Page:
Uber Technologies Inc. is responding to a female engineer's allegations that she was sexually harassed by a supervisor at her former employer by hiring former U.S. Attorney General Eric Holder to lead an internal review panel including top executives and the company's legal department.
- Yale Names Heather Gerken as First Woman Law Dean
- Neil Gorsuch's 'Law’s Irony' Makes High Court Appearance
- John Roberts, in Border-Shooting Case, Raises Specter of Drone Killings
- Environmentalists Wary of Gorsuch But Record Offers Only Limited Clues
- Health Insurers Band Together for Billions in ACA Payments
- Q&A: Why Class Action Reform Bill Isn't as Bad as It Seems
U.S. Supreme Court nominee Neil Gorsuch's thinking on deference to federal agencies and the ever-increasing number of federal criminal statutes could make an appearance next week in the U.S. Supreme Court. The National Association of Criminal Defense Lawyers, in an amicus brief, quoted some of Gorsuch's remarks in his speech "Law's Irony," where he questioned whether the scope of U.S. criminal statutes had stretched too far.
Ruth Bader Ginsburg, who came under fire last summer for her criticism of then-candidate Donald Trump, was asked about the march in a conversation last week with students at the University of Hawaii.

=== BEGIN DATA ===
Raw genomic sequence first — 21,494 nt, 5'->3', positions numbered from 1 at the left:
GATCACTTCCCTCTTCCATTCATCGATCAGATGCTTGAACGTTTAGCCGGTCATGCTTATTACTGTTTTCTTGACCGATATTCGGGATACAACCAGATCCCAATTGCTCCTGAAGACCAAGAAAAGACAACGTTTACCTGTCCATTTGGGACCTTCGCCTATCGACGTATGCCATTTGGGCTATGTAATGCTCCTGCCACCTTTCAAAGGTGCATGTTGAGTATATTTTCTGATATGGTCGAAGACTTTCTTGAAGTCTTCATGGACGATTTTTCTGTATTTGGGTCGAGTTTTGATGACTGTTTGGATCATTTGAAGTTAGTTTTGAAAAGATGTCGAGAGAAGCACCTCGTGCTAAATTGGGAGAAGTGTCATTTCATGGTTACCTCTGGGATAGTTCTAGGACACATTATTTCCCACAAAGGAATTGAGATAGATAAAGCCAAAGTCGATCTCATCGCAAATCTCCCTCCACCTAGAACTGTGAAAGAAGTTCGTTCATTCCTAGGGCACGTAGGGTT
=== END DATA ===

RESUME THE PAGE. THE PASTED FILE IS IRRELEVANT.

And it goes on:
The Chicago plaintiffs lawyer argues that the bill, which has been called a "death knell" for class actions, would instead spur unnecessary litigation and increase defense costs.
Another financial-sector company is fighting to keep its name secret as it challenges the power of the Consumer Financial Protection Bureau to bring an enforcement action. The company, identified only as "John Doe" in a Washington federal trial court, offers pension advance products that allow consumers to receive a lump-sum payment in exchange for a portion, or all, of their future pension. A judge Friday temporarily blocked the consumer agency from revealing any identifying information about the company.
Calls For Nomination
U.S. Supreme Court arguments Tuesday over the cross-border shooting of a Mexican teenager by a federal border officer moved deeper into uncharted legal territory when Chief Justice John Roberts Jr. raised the specter of drone shootings.